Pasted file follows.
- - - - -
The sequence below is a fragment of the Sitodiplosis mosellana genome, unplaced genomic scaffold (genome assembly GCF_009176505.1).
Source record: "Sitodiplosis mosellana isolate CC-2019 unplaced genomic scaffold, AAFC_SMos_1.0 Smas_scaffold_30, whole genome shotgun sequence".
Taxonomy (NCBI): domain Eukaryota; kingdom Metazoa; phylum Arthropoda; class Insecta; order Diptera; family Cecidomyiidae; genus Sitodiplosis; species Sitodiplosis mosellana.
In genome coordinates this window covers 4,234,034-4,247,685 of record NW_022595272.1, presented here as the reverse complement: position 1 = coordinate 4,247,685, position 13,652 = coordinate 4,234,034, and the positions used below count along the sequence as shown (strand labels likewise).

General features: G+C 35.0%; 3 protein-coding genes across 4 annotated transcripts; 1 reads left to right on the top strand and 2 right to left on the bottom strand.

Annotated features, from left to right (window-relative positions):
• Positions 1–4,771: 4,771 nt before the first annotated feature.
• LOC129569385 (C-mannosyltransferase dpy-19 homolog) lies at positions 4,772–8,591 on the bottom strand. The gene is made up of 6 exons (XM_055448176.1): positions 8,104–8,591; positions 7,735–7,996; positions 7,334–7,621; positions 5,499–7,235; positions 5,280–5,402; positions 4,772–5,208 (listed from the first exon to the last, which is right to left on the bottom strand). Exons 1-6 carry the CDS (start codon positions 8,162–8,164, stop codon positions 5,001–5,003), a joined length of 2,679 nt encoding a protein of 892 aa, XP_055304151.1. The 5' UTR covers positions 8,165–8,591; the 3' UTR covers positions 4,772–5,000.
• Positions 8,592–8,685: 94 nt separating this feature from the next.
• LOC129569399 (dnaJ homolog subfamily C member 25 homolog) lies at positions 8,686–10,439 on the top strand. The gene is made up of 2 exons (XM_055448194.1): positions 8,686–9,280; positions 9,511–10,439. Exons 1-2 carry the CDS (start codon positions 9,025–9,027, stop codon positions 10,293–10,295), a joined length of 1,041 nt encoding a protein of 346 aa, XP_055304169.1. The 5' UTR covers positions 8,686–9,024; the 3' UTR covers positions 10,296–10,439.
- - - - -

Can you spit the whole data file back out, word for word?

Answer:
The sequence below is a fragment of the Sitodiplosis mosellana genome, unplaced genomic scaffold (genome assembly GCF_009176505.1).
Source record: "Sitodiplosis mosellana isolate CC-2019 unplaced genomic scaffold, AAFC_SMos_1.0 Smas_scaffold_30, whole genome shotgun sequence".
Taxonomy (NCBI): domain Eukaryota; kingdom Metazoa; phylum Arthropoda; class Insecta; order Diptera; family Cecidomyiidae; genus Sitodiplosis; species Sitodiplosis mosellana.
In genome coordinates this window covers 4,234,034-4,247,685 of record NW_022595272.1, presented here as the reverse complement: position 1 = coordinate 4,247,685, position 13,652 = coordinate 4,234,034, and the positions used below count along the sequence as shown (strand labels likewise).

General features: G+C 35.0%; 3 protein-coding genes across 4 annotated transcripts; 1 reads left to right on the top strand and 2 right to left on the bottom strand.

Annotated features, from left to right (window-relative positions):
• Positions 1–4,771: 4,771 nt before the first annotated feature.
• LOC129569385 (C-mannosyltransferase dpy-19 homolog) lies at positions 4,772–8,591 on the bottom strand. The gene is made up of 6 exons (XM_055448176.1): positions 8,104–8,591; positions 7,735–7,996; positions 7,334–7,621; positions 5,499–7,235; positions 5,280–5,402; positions 4,772–5,208 (listed from the first exon to the last, which is right to left on the bottom strand). Exons 1-6 carry the CDS (start codon positions 8,162–8,164, stop codon positions 5,001–5,003), a joined length of 2,679 nt encoding a protein of 892 aa, XP_055304151.1. The 5' UTR covers positions 8,165–8,591; the 3' UTR covers positions 4,772–5,000.
• Positions 8,592–8,685: 94 nt separating this feature from the next.
• LOC129569399 (dnaJ homolog subfamily C member 25 homolog) lies at positions 8,686–10,439 on the top strand. The gene is made up of 2 exons (XM_055448194.1): positions 8,686–9,280; positions 9,511–10,439. Exons 1-2 carry the CDS (start codon positions 9,025–9,027, stop codon positions 10,293–10,295), a joined length of 1,041 nt encoding a protein of 346 aa, XP_055304169.1. The 5' UTR covers positions 8,686–9,024; the 3' UTR covers positions 10,296–10,439.